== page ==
Jacob Rees-Mogg

Jacob Rees-Mogg

Credentials

  • Read History at Trinity College, Oxford where he graduated in 1991. Prior to that, he was a pupil at Eton College. [1]

Background

Jacob Rees-Mogg is a Conservative MP for North Somerset. In May 2017, he was voted the party grassroots’ favourite to succeed Theresa May as prime minister – a suggestion he has repeatedly dismissed. [2], [3]

Rees-Mogg is well known for his “extreme” views on social issues including abortion and the use of food banks. [4]

He has claimed that “climate alarmism” is responsible for high energy prices, and that it was unrealistic for scientists to project future climate changes as meteorologists struggle to correctly predict the weather. [5]

In 2014, he was referred to the parliamentary standards watchdog for failing to disclose interests in a company with millions of pounds invested in energy companies when speaking in relevant debates, the Independent reported. [6]

In April 2019, Jacob Rees-Mogg's sister Annunziata was announced as a European Parliament election candidate, standing for Nigel Farage's Brexit Party. [16]

Stance on Climate Change

October 23, 2013

Writing in the Telegraph[5]

It is widely accepted that carbon dioxide emissions have risen but the effect on the climate remains much debated while the computer modelling that has been done to date has not proved especially accurate … common sense dictates that if the Meteorological Office cannot forecast the next season’s weather with any success it is ambitious to predict what will happen decades ahead.”

Key Quotes

January 2018

Following his election as chair of the European research group (ERG), Rees-Mogg said in a statement: [7]

“The ERG speaks individually not with the collective view but has considerable support across the parliamentary party. As chairman I intend to be helpful, vigorous and supportive towards government policy of making a success of Brexit.”

January 2017

In a 2017 interview, Rees-Mogg expressed his preference for spending on adaptation rather than mitigation, and cast doubt over the effectiveness of humans’ ability to change the climate for future generations, misrepresenting a recent report from the UN's expert body, the IPCC. [8]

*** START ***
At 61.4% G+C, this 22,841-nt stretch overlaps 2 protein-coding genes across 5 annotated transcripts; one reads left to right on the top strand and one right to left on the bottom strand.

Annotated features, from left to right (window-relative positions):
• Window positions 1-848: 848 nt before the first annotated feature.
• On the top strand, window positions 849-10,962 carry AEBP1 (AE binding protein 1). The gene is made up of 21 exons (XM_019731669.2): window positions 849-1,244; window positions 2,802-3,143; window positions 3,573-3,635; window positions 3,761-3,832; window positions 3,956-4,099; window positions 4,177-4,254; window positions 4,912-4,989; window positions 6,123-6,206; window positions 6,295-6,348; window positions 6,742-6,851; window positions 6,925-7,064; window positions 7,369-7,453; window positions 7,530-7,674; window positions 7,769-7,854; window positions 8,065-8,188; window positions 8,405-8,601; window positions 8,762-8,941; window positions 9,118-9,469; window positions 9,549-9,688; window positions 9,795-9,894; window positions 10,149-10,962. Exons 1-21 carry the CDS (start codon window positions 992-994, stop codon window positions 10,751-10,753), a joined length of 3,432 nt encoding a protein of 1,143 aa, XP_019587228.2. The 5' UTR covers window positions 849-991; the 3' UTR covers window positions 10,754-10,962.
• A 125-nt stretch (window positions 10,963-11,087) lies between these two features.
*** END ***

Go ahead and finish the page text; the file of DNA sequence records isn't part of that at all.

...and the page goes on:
I would like my constituents to have cheap energy rather more than I would like them to have windmills,” he said.

If you read the IPCC report on this [climate change] it said that if you were to take action now to try and stop man-made global warming, it would have no effect for hundreds or possibly a thousand years. I’m all in favour of long-term policymaking. But I think that trying to forecast the climate for a thousand years, and what little steps you make now having the ability to change it, is unrealistic. And I think the cost of it is probably unaffordable.”

I think you need to look at ameliorating the consequences of anything that may happen, like dredging the rivers on the Somerset levels so the flood waters have some means to escape – doing that on a wider scale. Looking at the Dutch experience over hundreds of years in making land that is below sea-level prosperous agricultural land. I think you ought to take that approach rather than going back to living in the stone-age by reducing people’s use of energy.”           

I think we have to be realistic about what we can change, the timescale over which we can change it, and actually I think mankind is highly adaptable, and we need to look at more adaptability rather than changes in behaviour.”

Key Deeds

May 21, 2019

Rees-Mogg was interviewed by fellow climate skeptic writer, James Delingpole for Breitbart. During the interview, Rees-Mogg said conservatives should stop being “mini-me socialists” and praised Donald Trump: [17]

“Donald Trump does conservative things. He had a fantastic budget that cut taxes. He was Reaganite in his approach. He’s got drive and enthusiasm for what he does. His judicial appointments are really well thought-through. He’s much more deliberative and thoughtful than people give him credit for…” [17]

January 2018

Rees-Mogg was elected to lead the influential pro-Brexit Conservative group of MP backbenchers: the European Research Group (ERG). The group was formed by Eurosceptic Conservatives and campaigns for a hardline approach to Brexit. [7]

In a statement, Rees-Mogg said: “It is especially important to achieve control of our laws, control immigration and achieve new trade agreements with other countries.” [7]

December 2017

The Guardian revealed Rees-Mogg met with Steve Bannon, Donald Trump's former chief strategist and previous chairman of the right-wing and climate science denying website Breitbart News, to discuss how conservative movements can prosper in the UK and US. [9]

December 2014